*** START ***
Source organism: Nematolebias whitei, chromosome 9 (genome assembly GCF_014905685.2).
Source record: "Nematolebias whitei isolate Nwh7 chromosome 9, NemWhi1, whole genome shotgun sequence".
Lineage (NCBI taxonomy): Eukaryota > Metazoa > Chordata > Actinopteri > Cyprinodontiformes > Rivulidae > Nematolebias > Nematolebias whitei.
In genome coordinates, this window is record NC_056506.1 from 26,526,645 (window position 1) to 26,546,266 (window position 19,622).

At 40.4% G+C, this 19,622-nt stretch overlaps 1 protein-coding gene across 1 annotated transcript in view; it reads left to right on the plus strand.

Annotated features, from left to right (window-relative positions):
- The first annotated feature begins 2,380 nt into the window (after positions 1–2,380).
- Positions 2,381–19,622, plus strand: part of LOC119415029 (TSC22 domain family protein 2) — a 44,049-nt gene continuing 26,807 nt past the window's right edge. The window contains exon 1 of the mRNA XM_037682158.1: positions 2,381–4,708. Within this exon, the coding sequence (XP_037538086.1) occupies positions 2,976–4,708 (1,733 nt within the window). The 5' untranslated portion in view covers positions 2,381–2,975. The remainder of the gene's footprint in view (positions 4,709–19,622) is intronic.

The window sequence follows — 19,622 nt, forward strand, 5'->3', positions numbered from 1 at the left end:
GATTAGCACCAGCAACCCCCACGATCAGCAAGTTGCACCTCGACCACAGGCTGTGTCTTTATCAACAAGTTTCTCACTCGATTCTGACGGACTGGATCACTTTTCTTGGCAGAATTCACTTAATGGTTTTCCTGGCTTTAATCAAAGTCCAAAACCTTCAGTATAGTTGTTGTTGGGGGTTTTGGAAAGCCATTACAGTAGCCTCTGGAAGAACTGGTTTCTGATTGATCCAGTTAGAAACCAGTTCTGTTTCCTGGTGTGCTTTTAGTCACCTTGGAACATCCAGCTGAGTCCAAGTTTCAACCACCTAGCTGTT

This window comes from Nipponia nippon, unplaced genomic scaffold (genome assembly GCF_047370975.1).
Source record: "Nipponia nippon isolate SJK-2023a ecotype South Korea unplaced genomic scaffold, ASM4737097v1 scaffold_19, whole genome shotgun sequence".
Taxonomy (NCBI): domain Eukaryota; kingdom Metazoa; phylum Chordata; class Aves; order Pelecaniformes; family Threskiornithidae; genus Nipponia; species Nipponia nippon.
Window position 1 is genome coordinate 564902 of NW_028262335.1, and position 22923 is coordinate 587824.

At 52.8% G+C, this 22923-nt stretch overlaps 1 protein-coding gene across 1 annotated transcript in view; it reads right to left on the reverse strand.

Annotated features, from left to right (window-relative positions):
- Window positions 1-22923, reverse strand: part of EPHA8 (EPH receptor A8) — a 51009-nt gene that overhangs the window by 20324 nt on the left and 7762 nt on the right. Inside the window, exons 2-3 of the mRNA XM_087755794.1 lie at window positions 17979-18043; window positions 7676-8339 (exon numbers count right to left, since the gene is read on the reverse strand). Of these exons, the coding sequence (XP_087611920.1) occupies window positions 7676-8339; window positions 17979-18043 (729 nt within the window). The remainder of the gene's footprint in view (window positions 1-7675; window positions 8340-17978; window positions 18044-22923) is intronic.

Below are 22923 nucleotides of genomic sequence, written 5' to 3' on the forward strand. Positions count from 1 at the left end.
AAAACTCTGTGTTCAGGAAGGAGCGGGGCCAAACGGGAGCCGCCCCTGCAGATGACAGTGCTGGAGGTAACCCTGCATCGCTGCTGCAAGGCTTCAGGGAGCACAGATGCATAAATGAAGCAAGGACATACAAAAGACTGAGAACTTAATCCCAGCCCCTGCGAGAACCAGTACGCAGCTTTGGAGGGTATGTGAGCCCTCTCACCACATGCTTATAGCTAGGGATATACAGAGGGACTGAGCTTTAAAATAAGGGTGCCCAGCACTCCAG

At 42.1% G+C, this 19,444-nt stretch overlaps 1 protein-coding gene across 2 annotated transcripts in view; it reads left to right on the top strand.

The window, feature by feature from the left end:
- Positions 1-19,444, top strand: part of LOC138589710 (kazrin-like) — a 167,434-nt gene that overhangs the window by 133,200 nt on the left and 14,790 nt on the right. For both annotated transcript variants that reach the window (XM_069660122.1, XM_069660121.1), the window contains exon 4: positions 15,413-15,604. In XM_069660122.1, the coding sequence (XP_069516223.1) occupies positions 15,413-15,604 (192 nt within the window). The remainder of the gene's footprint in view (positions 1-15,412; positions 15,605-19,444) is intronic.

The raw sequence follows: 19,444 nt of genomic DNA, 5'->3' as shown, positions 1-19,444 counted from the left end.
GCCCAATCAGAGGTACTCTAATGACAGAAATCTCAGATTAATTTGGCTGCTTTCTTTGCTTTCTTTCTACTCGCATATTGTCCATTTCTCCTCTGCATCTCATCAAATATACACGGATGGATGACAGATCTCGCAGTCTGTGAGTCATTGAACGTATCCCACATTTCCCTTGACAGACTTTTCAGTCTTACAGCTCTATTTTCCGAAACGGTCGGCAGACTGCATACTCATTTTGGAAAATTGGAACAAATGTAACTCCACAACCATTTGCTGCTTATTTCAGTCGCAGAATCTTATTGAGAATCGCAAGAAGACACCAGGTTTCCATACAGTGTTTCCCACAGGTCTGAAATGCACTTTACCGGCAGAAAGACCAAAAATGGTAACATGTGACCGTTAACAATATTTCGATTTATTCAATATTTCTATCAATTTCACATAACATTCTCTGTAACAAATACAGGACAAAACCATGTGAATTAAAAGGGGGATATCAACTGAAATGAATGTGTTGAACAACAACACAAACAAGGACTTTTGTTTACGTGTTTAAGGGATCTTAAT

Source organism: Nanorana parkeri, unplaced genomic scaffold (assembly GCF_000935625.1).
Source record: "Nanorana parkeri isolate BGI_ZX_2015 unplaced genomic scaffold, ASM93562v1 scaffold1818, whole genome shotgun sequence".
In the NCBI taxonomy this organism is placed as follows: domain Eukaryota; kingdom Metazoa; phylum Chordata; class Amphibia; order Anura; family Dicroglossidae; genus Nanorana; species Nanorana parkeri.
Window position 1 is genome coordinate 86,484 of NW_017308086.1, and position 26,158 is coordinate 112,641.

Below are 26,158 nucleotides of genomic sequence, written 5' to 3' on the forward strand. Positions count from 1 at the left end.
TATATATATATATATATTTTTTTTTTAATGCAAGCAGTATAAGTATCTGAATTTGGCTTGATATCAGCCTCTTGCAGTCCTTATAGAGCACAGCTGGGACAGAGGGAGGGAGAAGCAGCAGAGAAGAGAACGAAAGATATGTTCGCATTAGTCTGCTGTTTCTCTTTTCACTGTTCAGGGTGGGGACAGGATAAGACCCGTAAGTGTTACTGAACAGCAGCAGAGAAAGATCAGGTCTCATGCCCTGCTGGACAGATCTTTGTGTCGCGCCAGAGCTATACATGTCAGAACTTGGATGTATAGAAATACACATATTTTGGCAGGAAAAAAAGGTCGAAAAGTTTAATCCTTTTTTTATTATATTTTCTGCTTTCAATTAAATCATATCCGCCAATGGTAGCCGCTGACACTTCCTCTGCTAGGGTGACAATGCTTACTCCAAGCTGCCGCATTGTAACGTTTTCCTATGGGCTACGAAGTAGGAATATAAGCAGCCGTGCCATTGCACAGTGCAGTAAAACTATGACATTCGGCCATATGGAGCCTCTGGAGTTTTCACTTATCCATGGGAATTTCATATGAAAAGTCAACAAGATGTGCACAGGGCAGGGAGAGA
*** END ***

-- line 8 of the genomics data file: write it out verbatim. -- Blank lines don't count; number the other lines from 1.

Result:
- Positions 2,381–19,622, plus strand: part of LOC119415029 (TSC22 domain family protein 2) — a 44,049-nt gene continuing 26,807 nt past the window's right edge. The window contains exon 1 of the mRNA XM_037682158.1: positions 2,381–4,708. Within this exon, the coding sequence (XP_037538086.1) occupies positions 2,976–4,708 (1,733 nt within the window). The 5' untranslated portion in view covers positions 2,381–2,975. The remainder of the gene's footprint in view (positions 4,709–19,622) is intronic.